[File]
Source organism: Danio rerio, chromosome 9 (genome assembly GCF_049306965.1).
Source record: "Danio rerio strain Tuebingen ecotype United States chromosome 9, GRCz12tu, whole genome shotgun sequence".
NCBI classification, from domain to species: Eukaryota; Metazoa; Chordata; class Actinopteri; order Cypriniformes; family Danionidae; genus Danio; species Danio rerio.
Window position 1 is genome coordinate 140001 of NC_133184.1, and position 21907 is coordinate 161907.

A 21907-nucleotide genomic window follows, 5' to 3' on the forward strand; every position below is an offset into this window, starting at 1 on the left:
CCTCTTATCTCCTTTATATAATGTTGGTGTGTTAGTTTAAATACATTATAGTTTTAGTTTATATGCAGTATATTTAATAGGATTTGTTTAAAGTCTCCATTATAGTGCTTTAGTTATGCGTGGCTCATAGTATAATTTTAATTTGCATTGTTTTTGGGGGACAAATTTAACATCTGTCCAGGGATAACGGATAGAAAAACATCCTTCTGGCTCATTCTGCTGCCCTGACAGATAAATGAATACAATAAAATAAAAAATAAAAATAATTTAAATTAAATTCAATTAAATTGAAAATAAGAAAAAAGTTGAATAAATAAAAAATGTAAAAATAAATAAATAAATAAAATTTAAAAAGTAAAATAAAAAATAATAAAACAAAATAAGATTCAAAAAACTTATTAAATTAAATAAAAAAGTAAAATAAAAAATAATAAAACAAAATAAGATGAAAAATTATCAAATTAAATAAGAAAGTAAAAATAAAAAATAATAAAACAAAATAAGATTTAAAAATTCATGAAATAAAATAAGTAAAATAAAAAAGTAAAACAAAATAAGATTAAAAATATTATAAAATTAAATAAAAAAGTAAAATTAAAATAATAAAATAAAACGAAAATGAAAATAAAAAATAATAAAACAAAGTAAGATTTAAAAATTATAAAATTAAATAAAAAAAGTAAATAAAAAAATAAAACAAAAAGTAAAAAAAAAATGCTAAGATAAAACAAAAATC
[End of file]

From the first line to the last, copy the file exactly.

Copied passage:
Source organism: Danio rerio, chromosome 9 (genome assembly GCF_049306965.1).
Source record: "Danio rerio strain Tuebingen ecotype United States chromosome 9, GRCz12tu, whole genome shotgun sequence".
NCBI classification, from domain to species: Eukaryota; Metazoa; Chordata; class Actinopteri; order Cypriniformes; family Danionidae; genus Danio; species Danio rerio.
Window position 1 is genome coordinate 140001 of NC_133184.1, and position 21907 is coordinate 161907.

A 21907-nucleotide genomic window follows, 5' to 3' on the forward strand; every position below is an offset into this window, starting at 1 on the left:
CCTCTTATCTCCTTTATATAATGTTGGTGTGTTAGTTTAAATACATTATAGTTTTAGTTTATATGCAGTATATTTAATAGGATTTGTTTAAAGTCTCCATTATAGTGCTTTAGTTATGCGTGGCTCATAGTATAATTTTAATTTGCATTGTTTTTGGGGGACAAATTTAACATCTGTCCAGGGATAACGGATAGAAAAACATCCTTCTGGCTCATTCTGCTGCCCTGACAGATAAATGAATACAATAAAATAAAAAATAAAAATAATTTAAATTAAATTCAATTAAATTGAAAATAAGAAAAAAGTTGAATAAATAAAAAATGTAAAAATAAATAAATAAATAAAATTTAAAAAGTAAAATAAAAAATAATAAAACAAAATAAGATTCAAAAAACTTATTAAATTAAATAAAAAAGTAAAATAAAAAATAATAAAACAAAATAAGATGAAAAATTATCAAATTAAATAAGAAAGTAAAAATAAAAAATAATAAAACAAAATAAGATTTAAAAATTCATGAAATAAAATAAGTAAAATAAAAAAGTAAAACAAAATAAGATTAAAAATATTATAAAATTAAATAAAAAAGTAAAATTAAAATAATAAAATAAAACGAAAATGAAAATAAAAAATAATAAAACAAAGTAAGATTTAAAAATTATAAAATTAAATAAAAAAAGTAAATAAAAAAATAAAACAAAAAGTAAAAAAAAAATGCTAAGATAAAACAAAAATC